Northern Ireland’s women drivers are among the biggest losers following a new EU gender rule on car insurance that has come into force.
A change to existing rules means that insurers are now banned from setting premium prices according to a person’s gender — which could cost women around £300 more.
Previously a young woman could get a cheaper deal than her male counterpart because she was seen as a lower risk.
A female driver aged between 17 and 25 pays an average of £1,551, according to the AA, compared to an average of £1,977 for a man in the same age group.
But the European Court of Justice’s ruling, which follows a 10-year legal battle against the proposals by insurers, will put an end to women getting better deals on car insurance.
Premiums could go up by 24% for young women — equivalent to around £300 a year — as a result of the rules, according to industry experts.
Women aged between 31 and 35 could face a rise of around 10% — or £53 — a year.
AA Insurance spokesman Ian Crowder said that the average shoparound car insurance premium across the province was £736 a year.
“During the last quarter of 2012 premiums in Northern Ireland fell by 3.1%, which was the second biggest fall in the UK,” he said.
“What this new gender neutral regime means is that insurers will have to start from scratch again; they’re going into the unknown, but they’re doing so at a time when premiums are generally falling again reasonably rapidly, so that gives them scope to not pass on the additional costs.”
Mr Crowder said that women in gender specific occupations, such as midwives or nurses, can expect their premiums to stay the same or even fall.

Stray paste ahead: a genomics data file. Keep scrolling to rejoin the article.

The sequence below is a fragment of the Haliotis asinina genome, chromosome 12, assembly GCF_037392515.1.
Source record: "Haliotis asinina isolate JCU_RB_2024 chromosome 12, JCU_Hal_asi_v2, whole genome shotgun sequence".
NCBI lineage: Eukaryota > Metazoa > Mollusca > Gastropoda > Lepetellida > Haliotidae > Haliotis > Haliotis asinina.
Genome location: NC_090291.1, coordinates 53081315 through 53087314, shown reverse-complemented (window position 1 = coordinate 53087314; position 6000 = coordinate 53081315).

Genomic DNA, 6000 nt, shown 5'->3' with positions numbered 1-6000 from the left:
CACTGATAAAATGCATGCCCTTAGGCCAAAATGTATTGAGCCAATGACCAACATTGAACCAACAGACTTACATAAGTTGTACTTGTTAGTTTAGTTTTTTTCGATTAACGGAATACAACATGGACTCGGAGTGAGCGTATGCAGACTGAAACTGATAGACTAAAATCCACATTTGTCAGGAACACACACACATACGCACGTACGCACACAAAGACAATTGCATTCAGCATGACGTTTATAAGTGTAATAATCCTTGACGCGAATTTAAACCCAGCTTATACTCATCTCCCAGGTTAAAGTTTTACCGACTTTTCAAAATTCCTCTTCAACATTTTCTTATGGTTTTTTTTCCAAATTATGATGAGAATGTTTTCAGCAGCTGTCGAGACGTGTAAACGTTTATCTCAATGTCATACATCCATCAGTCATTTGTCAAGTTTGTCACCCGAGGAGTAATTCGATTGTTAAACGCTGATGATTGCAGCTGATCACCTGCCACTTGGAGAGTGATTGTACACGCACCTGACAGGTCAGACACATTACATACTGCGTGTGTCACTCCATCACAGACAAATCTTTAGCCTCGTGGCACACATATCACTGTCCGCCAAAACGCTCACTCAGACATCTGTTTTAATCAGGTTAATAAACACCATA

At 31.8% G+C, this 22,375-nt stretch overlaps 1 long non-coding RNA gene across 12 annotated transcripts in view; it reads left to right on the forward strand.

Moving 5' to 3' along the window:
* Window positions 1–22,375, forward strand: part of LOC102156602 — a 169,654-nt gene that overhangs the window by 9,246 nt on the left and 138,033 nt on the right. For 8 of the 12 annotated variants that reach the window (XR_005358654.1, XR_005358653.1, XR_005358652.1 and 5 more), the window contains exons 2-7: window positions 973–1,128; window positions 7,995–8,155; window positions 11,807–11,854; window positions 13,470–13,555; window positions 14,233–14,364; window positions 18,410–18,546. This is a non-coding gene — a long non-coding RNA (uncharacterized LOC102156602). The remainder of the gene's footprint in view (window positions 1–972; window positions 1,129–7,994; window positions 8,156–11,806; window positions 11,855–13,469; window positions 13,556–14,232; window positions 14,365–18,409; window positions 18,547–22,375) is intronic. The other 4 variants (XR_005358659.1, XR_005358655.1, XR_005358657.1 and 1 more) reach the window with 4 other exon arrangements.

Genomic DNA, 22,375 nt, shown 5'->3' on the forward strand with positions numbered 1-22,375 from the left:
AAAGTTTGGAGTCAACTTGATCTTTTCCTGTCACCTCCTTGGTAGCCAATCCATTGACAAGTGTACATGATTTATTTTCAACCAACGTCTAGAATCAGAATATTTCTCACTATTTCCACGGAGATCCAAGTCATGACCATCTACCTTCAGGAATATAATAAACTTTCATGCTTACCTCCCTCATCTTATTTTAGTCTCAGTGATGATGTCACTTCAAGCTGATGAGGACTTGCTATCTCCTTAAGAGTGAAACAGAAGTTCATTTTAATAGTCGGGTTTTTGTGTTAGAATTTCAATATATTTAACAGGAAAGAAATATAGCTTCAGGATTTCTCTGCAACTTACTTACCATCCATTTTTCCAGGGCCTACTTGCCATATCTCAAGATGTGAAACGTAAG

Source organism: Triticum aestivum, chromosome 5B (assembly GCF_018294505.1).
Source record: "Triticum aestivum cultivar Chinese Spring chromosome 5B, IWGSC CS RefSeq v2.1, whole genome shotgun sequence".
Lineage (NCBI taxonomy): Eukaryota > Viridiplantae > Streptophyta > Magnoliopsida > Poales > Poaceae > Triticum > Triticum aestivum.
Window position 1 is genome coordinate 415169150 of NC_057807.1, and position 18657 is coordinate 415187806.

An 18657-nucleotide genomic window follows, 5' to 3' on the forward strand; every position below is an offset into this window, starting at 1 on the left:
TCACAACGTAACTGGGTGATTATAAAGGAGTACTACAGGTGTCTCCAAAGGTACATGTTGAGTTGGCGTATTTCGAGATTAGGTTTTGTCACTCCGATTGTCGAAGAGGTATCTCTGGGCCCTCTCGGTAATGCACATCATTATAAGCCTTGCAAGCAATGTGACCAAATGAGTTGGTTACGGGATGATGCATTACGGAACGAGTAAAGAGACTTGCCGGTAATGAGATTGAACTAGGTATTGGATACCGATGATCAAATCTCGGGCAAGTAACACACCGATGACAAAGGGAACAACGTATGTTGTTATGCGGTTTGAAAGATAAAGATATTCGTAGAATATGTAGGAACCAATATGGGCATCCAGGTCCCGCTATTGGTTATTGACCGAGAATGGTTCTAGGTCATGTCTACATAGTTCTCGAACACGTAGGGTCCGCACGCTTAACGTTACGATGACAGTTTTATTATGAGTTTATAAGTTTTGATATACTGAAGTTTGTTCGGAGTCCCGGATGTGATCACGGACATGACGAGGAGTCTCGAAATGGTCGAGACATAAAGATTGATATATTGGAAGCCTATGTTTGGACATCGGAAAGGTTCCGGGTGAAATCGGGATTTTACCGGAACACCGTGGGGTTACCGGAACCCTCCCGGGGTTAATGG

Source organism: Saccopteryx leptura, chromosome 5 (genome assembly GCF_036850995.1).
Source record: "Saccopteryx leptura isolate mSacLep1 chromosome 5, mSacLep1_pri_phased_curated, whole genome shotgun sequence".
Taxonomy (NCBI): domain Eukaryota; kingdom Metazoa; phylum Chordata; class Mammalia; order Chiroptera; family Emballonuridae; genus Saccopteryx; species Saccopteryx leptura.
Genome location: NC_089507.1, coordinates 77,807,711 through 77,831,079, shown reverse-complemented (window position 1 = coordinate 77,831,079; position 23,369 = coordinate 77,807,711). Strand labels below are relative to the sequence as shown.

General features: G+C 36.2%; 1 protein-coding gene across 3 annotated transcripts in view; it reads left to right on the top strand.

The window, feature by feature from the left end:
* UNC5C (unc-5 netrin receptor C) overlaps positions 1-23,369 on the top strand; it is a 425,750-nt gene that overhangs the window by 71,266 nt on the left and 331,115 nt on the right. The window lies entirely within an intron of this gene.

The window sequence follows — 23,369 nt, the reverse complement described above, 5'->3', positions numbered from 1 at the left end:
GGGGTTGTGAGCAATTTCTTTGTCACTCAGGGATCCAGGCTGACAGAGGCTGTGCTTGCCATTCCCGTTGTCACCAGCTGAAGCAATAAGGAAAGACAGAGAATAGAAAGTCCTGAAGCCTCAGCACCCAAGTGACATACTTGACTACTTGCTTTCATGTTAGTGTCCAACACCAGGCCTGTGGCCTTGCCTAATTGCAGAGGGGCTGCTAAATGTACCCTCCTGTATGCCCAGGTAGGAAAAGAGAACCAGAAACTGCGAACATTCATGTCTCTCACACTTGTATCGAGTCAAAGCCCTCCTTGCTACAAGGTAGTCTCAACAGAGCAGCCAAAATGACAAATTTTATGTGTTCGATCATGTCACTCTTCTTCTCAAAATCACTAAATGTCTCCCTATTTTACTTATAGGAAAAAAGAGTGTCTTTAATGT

Similarly, he said that men who are in male gender specific occupations, like HGV drivers or scaffolders, are as likely to see the cost of their policies staying much the same, rather than falling.
He added: “The message in the gender neutral market is that consumers should shop around.”
The new EU directive states that “gender should not be used as a risk factor to create differences in premiums between men and women”.
David McKendry, operations manager at Adelaide Insurance, a local broker, said most policy holders won’t notice much difference.
“There has been an awful lot of hype surrounding the issue but I don’t think people are going to see huge changes in their premiums,” he said.
“Women are going to see increases, but males will not see the same types of decreases because insurance companies may use this as an opportunity to realign their rates.”
The Association of British Insurers said only new insurance policies and renewals will be affected by the rule change.
Historically, young women have paid premiums that could be 40% cheaper than their male counterpart, because young men are 10 times more likely to be killed or seriously injured in a car crash than those aged 35 or over, and more than twice as likely as young women to suffer a serious collision. Drivers using black box policies will be least affected by the gender ruling. Premiums for such policies are based only on the way customers drive.
Simple tips to put brakes on high premiums
There is a massive variation in the cost of car insurance.
The price you pay will depend on age, where you live, your car and whether you’ve made any previous claims. The price will also vary from insurer to insurer and you can save hundreds of pounds if you shop around. Also, insurers like it if you:
- Only put regular drivers on your insurance policy.
- Protect your no claims bonus. A long no claims bonus is the single best way of cutting car insurance costs.
- Increase your voluntary excess. Agreeing to pay more towards the cost of accident repairs will cut premiums.
- Fit an alarm immobiliser: it can mean a 5% discount.
- Reduce your annual mileage. The fewer miles you drive, the greater the saving will be.